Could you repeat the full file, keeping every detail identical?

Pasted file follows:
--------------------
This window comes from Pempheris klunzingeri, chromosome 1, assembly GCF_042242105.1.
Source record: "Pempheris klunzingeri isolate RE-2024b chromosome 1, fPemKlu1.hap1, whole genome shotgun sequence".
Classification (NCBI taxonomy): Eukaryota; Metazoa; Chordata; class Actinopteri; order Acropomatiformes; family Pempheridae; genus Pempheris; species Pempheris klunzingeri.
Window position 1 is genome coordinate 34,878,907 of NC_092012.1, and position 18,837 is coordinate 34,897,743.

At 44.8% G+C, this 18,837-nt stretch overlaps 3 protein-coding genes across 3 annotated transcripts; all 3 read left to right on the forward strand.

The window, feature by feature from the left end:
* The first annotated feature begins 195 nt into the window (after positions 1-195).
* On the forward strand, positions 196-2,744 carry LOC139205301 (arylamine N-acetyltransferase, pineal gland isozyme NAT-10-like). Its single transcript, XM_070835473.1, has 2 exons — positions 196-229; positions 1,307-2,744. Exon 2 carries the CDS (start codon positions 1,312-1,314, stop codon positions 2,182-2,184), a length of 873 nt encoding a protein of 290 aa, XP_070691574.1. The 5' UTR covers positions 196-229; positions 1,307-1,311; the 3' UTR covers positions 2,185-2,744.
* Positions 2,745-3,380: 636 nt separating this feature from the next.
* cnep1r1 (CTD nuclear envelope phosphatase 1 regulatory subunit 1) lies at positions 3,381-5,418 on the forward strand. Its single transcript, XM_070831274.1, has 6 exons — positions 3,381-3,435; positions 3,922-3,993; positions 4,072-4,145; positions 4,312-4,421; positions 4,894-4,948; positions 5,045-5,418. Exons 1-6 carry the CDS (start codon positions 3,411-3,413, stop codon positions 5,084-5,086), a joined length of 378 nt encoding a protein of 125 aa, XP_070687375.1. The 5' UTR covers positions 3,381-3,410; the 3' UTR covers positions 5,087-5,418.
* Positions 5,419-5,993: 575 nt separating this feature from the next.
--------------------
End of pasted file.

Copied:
This window comes from Pempheris klunzingeri, chromosome 1, assembly GCF_042242105.1.
Source record: "Pempheris klunzingeri isolate RE-2024b chromosome 1, fPemKlu1.hap1, whole genome shotgun sequence".
Classification (NCBI taxonomy): Eukaryota; Metazoa; Chordata; class Actinopteri; order Acropomatiformes; family Pempheridae; genus Pempheris; species Pempheris klunzingeri.
Window position 1 is genome coordinate 34,878,907 of NC_092012.1, and position 18,837 is coordinate 34,897,743.

At 44.8% G+C, this 18,837-nt stretch overlaps 3 protein-coding genes across 3 annotated transcripts; all 3 read left to right on the forward strand.

The window, feature by feature from the left end:
* The first annotated feature begins 195 nt into the window (after positions 1-195).
* On the forward strand, positions 196-2,744 carry LOC139205301 (arylamine N-acetyltransferase, pineal gland isozyme NAT-10-like). Its single transcript, XM_070835473.1, has 2 exons — positions 196-229; positions 1,307-2,744. Exon 2 carries the CDS (start codon positions 1,312-1,314, stop codon positions 2,182-2,184), a length of 873 nt encoding a protein of 290 aa, XP_070691574.1. The 5' UTR covers positions 196-229; positions 1,307-1,311; the 3' UTR covers positions 2,185-2,744.
* Positions 2,745-3,380: 636 nt separating this feature from the next.
* cnep1r1 (CTD nuclear envelope phosphatase 1 regulatory subunit 1) lies at positions 3,381-5,418 on the forward strand. Its single transcript, XM_070831274.1, has 6 exons — positions 3,381-3,435; positions 3,922-3,993; positions 4,072-4,145; positions 4,312-4,421; positions 4,894-4,948; positions 5,045-5,418. Exons 1-6 carry the CDS (start codon positions 3,411-3,413, stop codon positions 5,084-5,086), a joined length of 378 nt encoding a protein of 125 aa, XP_070687375.1. The 5' UTR covers positions 3,381-3,410; the 3' UTR covers positions 5,087-5,418.
* Positions 5,419-5,993: 575 nt separating this feature from the next.